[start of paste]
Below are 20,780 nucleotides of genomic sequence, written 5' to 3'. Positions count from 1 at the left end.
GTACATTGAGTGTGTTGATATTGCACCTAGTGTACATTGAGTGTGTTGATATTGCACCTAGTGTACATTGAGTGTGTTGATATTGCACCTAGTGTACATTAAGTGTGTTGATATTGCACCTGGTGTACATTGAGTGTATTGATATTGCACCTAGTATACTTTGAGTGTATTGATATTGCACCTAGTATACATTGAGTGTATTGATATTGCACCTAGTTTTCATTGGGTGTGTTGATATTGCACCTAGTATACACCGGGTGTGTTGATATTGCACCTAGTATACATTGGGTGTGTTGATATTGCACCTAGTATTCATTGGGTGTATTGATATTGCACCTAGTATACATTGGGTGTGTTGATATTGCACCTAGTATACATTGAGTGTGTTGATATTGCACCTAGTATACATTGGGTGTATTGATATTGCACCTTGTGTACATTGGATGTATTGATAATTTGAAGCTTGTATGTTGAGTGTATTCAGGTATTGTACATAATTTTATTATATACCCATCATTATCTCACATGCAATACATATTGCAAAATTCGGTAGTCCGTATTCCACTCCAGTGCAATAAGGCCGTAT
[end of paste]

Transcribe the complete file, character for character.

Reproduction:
Below are 20,780 nucleotides of genomic sequence, written 5' to 3'. Positions count from 1 at the left end.
GTACATTGAGTGTGTTGATATTGCACCTAGTGTACATTGAGTGTGTTGATATTGCACCTAGTGTACATTGAGTGTGTTGATATTGCACCTAGTGTACATTAAGTGTGTTGATATTGCACCTGGTGTACATTGAGTGTATTGATATTGCACCTAGTATACTTTGAGTGTATTGATATTGCACCTAGTATACATTGAGTGTATTGATATTGCACCTAGTTTTCATTGGGTGTGTTGATATTGCACCTAGTATACACCGGGTGTGTTGATATTGCACCTAGTATACATTGGGTGTGTTGATATTGCACCTAGTATTCATTGGGTGTATTGATATTGCACCTAGTATACATTGGGTGTGTTGATATTGCACCTAGTATACATTGAGTGTGTTGATATTGCACCTAGTATACATTGGGTGTATTGATATTGCACCTTGTGTACATTGGATGTATTGATAATTTGAAGCTTGTATGTTGAGTGTATTCAGGTATTGTACATAATTTTATTATATACCCATCATTATCTCACATGCAATACATATTGCAAAATTCGGTAGTCCGTATTCCACTCCAGTGCAATAAGGCCGTAT